Raft has been a staple in the survival game space since it first entered early access back in 2018. With its 1.0 version finally being released on Steam, it’s time to give Redbeet Interactive’s ocean survival/exploration game a fair examination.
Somewhere beyond the sea
When players first load into Raft, they find themselves on a singular block of wood floating in a seemingly endless body of water. Equipped with only a plastic hook, players will have to gather resources in order to keep themselves alive and build a shelter, a raft.
There’s very little tutorial and onboarding, the game drops you in and asks you to figure the rest out. Naturally, I began tossing my hook into the water, reeling in the wooden planks, plastic containers, and palm leaves that floated past. Soon, I was able to craft myself a Building Hammer and expand my raft, adding foundation and giving myself some more room to place other useful items.
As time goes on, you’ll have to maintain your hunger and thirst meters. If either reaches zero, you’ll slowly start to lose health. While the player is always surrounded by water, quenching your thirst isn’t as simple as scooping up some ocean water and taking a sip. You’ll have to build a purifier to make it suitable for consumption. As for food, the game provides an array of options, from farming, to fishing, and hunting. Early on, the vast majority of your time is spent desperately juggling to maintain your hunger and thirst, as they deplete rather quickly. That said, you eventually settle into a comfortable rhythm, and that’s when the fun begins.
As you gather more resources in Raft, you’ll soon gain access to much more advanced versions of the rudimentary tools and items you previously used. Scrap hooks let you mindlessly extract more items from the ocean, and metal spears help you better defend yourself against various threats. You can also construct walls, stairs, roofs, as well as furniture in order to make your Raft uniquely yours.
What Raft nails so well is a sense of natural progression. Again, there is essentially no tutorial, but the game still very clearly lays out the steps that I need to take to improve my character and my raft. Playing with friends, we soon realized that a couple grills and water purifiers weren’t enough, so we constructed Advanced Grills and Purifiers. As sharks would frequently bite chunks out of our raft, I began to use stronger solid wood for foundation, reinforcing it with an iron frame.
When we got tired of moving through the ocean at a snail’s pace, we crafted sails to push us along faster. Eventually, we had the materials to create a steering wheel, and even an engine. Before we knew it, the raft that started off as a glorified piece of driftwood was a bustling community with multiple floors and sections.
The lost world
While the Raft is incredibly open-ended, there actually is a narrative slowly unraveling as players explore. The ocean is dotted with islands to discover, both large and small. Some of these feature notes about the world and the events leading up to the start of your game. There are even NPC characters to meet that you can unlock as playable characters.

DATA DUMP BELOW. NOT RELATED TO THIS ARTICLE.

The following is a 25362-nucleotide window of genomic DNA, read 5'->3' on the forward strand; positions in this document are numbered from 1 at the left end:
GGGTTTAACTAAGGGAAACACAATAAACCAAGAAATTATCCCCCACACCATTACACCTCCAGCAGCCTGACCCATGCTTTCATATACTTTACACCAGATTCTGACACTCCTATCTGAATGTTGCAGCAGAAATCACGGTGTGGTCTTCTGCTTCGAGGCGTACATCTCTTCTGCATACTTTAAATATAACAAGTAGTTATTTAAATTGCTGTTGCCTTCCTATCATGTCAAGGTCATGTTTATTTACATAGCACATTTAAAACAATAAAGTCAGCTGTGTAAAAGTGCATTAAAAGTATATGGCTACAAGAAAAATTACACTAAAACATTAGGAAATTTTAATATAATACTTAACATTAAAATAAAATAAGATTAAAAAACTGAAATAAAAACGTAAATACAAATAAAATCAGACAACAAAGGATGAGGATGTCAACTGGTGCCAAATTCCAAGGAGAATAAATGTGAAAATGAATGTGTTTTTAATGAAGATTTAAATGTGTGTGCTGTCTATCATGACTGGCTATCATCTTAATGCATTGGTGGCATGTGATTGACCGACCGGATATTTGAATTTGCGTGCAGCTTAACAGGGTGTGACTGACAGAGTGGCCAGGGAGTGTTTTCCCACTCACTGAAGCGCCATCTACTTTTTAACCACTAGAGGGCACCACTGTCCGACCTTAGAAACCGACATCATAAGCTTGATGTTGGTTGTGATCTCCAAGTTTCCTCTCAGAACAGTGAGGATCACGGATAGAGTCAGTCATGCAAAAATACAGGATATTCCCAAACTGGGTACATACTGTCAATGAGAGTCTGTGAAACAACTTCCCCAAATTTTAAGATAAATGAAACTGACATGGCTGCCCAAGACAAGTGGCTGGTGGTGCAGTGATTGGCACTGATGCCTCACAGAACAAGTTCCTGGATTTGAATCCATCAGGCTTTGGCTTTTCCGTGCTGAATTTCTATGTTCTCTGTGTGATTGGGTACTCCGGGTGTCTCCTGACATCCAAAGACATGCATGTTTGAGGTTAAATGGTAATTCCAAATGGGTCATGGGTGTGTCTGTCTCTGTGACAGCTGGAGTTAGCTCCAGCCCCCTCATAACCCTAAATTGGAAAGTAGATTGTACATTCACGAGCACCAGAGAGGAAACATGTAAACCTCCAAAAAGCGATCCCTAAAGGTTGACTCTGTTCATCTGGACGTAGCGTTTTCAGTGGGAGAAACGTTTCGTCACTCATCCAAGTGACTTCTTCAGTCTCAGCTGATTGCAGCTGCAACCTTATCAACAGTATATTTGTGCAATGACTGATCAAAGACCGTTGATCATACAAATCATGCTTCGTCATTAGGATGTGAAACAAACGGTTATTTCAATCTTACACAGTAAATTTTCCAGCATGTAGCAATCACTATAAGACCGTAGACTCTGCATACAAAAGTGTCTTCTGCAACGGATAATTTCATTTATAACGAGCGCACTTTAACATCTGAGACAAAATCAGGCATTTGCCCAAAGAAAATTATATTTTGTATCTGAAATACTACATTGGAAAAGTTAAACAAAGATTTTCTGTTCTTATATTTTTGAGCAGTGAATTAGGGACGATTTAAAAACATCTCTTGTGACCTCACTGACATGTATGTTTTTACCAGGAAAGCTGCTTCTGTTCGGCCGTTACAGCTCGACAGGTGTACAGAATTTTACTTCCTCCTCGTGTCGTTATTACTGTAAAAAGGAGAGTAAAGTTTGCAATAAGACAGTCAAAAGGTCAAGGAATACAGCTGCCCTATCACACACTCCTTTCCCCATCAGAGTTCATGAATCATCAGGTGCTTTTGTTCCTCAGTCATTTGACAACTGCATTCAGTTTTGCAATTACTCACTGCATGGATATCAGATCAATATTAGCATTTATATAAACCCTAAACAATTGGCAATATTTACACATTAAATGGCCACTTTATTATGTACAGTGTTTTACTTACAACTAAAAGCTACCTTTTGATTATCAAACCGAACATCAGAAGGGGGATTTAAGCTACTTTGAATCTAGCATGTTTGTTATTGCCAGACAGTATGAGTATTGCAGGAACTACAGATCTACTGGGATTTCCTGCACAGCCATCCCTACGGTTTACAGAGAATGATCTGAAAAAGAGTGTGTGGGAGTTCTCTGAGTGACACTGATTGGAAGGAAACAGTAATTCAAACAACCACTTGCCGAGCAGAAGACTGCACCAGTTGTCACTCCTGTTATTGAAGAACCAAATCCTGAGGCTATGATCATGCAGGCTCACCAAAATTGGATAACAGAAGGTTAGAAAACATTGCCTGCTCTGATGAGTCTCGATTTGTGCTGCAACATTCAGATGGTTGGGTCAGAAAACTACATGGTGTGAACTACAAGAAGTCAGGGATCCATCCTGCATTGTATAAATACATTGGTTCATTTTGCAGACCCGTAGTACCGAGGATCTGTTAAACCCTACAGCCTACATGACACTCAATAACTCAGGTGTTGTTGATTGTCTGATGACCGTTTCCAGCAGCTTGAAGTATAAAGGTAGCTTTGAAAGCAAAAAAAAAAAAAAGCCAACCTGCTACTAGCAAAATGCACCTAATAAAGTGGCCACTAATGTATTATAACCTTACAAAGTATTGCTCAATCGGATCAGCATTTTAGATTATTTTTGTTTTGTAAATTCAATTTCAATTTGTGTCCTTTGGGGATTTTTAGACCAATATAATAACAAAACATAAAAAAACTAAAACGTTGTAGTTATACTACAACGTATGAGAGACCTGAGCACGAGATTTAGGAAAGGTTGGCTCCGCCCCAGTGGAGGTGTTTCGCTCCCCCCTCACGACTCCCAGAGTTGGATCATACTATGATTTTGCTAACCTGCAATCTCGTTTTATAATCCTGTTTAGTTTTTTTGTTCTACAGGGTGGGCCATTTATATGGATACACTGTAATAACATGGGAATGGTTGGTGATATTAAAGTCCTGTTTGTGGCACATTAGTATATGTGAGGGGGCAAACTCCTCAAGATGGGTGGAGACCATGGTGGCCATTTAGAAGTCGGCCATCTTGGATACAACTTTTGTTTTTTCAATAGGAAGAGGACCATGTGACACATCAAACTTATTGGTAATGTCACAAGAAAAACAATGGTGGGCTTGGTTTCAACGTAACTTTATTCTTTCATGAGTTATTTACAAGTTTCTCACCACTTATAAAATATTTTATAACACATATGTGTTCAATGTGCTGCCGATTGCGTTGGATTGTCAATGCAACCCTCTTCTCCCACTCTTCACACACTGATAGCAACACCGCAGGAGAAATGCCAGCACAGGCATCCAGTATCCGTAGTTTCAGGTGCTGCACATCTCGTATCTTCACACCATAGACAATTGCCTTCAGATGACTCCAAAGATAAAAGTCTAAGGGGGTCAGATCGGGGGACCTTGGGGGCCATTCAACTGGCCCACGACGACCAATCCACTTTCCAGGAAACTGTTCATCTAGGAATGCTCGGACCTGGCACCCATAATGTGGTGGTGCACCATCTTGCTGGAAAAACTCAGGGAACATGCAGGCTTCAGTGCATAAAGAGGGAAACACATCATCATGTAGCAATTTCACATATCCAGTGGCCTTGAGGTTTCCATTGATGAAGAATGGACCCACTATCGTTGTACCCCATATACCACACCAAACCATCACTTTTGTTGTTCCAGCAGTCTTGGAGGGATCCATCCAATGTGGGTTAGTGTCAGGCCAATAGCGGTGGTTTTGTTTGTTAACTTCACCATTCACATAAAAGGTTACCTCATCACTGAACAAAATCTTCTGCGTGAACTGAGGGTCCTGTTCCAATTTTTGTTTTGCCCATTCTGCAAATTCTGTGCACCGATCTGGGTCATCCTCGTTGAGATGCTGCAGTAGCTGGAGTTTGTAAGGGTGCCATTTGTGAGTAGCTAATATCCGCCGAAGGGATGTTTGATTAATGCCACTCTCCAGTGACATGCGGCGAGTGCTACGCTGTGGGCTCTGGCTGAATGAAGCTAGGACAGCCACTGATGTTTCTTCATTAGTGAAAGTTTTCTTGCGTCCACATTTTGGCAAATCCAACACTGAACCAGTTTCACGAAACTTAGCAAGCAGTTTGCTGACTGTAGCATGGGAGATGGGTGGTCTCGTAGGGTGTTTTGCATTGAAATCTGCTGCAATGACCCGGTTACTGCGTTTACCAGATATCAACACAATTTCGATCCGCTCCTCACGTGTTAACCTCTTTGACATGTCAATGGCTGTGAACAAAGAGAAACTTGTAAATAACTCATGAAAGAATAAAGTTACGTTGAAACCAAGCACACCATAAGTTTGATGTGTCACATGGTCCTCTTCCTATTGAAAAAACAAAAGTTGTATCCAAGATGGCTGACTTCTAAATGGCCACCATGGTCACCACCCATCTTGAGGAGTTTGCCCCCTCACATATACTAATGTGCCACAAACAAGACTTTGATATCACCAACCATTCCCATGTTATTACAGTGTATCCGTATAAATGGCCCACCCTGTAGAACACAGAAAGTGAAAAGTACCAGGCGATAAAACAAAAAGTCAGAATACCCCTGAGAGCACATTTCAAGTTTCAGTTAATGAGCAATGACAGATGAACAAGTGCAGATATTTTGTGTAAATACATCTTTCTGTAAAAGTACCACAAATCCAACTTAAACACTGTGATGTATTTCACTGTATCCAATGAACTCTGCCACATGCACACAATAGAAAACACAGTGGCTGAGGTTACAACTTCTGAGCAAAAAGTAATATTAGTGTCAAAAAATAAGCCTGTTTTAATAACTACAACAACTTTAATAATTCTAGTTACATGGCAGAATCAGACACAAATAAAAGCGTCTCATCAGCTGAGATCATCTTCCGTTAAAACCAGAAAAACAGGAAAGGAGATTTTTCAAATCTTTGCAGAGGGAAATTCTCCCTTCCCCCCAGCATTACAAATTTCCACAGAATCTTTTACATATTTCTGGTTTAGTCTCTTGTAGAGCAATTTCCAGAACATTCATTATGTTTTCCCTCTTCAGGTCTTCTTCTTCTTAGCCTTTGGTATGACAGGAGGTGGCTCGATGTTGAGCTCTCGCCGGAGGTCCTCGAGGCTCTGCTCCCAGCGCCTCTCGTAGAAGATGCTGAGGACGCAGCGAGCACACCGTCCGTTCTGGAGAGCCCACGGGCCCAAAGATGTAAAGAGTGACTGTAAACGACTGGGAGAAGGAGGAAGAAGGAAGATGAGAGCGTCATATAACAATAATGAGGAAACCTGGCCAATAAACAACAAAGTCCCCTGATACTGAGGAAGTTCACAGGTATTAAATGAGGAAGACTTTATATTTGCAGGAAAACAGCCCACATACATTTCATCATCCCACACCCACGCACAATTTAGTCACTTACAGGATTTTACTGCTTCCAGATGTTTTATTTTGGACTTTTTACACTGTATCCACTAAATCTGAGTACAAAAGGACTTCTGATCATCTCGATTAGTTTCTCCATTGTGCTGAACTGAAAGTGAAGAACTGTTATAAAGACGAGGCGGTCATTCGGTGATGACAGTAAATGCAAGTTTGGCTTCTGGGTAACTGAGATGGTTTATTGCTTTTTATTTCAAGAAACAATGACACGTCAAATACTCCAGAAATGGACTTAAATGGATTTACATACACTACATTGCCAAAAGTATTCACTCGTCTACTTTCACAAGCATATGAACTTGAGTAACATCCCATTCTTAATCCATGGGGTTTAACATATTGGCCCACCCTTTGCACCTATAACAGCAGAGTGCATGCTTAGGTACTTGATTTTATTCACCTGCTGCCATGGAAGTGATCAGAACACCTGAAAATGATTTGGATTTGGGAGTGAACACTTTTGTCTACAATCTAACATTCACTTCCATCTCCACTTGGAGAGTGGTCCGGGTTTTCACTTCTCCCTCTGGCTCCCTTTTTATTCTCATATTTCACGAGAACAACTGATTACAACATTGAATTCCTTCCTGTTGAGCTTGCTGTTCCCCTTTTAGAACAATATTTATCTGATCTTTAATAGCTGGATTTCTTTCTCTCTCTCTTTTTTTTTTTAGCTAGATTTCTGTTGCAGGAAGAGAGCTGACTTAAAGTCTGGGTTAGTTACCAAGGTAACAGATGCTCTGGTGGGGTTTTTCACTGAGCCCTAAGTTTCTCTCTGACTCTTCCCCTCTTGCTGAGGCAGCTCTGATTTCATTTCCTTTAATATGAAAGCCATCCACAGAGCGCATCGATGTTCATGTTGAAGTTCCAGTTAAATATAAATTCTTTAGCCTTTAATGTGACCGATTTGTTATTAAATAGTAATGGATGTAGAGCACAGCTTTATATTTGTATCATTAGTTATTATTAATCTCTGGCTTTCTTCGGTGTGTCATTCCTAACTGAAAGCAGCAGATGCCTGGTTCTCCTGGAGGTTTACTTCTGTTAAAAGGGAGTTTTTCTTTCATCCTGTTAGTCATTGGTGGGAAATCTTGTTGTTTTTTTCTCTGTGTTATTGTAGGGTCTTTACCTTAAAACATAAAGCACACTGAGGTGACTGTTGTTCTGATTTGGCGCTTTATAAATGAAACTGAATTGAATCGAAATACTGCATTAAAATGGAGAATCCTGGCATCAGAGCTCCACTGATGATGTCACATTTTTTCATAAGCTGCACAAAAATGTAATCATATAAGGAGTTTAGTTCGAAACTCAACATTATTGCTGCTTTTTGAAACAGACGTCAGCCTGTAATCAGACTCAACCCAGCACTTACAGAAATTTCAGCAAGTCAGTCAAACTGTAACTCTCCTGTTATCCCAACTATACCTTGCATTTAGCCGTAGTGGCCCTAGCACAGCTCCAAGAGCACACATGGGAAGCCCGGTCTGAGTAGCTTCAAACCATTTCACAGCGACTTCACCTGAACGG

My friends and I had a really good time exploring some of the story-focused islands, solving environmental puzzles and putting together the pieces of the story. There are also some non-island points of interest to be discovered, which I won’t detail here because they’re really cool when you discover them on your own for the first time.
Islands also serve as another place to stop and gather resources. Once you’ve dropped your anchor, you’re free to see what islands have to offer. There are trees to chop down, trading posts where you can acquire new items, and the surrounding waters usually include clay, metal, and copper ore, which are key crafting components. Of course, it isn’t all sunshines and rainbows, and there are almost always looming threats in Raft.
Deep blue sea
Sharks are the primary antagonist of Raft. The game spawns them around your raft, and you can almost always count on one being no more than a few seconds away whenever you jump into the water. You can usually take them out after repeated stabs with a spear, or shots with an arrow. After a while, I simply found sharks to be more annoying than anything else.
Even when you kill a shark, that only grants you 1-2 minutes of peace before another one spawns nearby. While I understand this is done to keep players on their toes, it feels like overkill. Once I had a more advanced setup, it wasn’t very hard to kill sharks, and it felt like a chore whenever I wanted to explore the water. Besides, Sharks should feel like a big bad, a decreased spawn rate but perhaps increased strength would make shark encounters feel less cheap and more worthwhile.
Sharks are just one of the dangerous creatures that will attempt to thwart you on your Raft adventure. There are hogs, bears, and even a massive bird that serves no purpose in life other than dropping heavy rocks on your head.
Going with the flow
Raft is simply one of the most charming survival games I’ve played. Simply standing on my raft as it floats over the waves through an endless body of water is truly relaxing. There’s also a great sense of pride and achievement that comes with seeing what I’ve built every time I load into the game. It’s an easy recommendation for survival fans that may have been holding off on jumping into early access, as well as those just learning about the game for the first time.
This review is based on a copy of Raft purchased from Steam. Raft is available now on Steam for $19.99 USD.
- Great sense of progression
- Satisfying loop of resource gathering/management
- Freedom to uniquely customize raft
- Interesting lore to uncover
- Sharks are more of an annoyance than anything
- Hunger and Thirst meters can be pretty aggressive early on
Donovan Erskine posted a new article, Raft review: An ocean of possibilities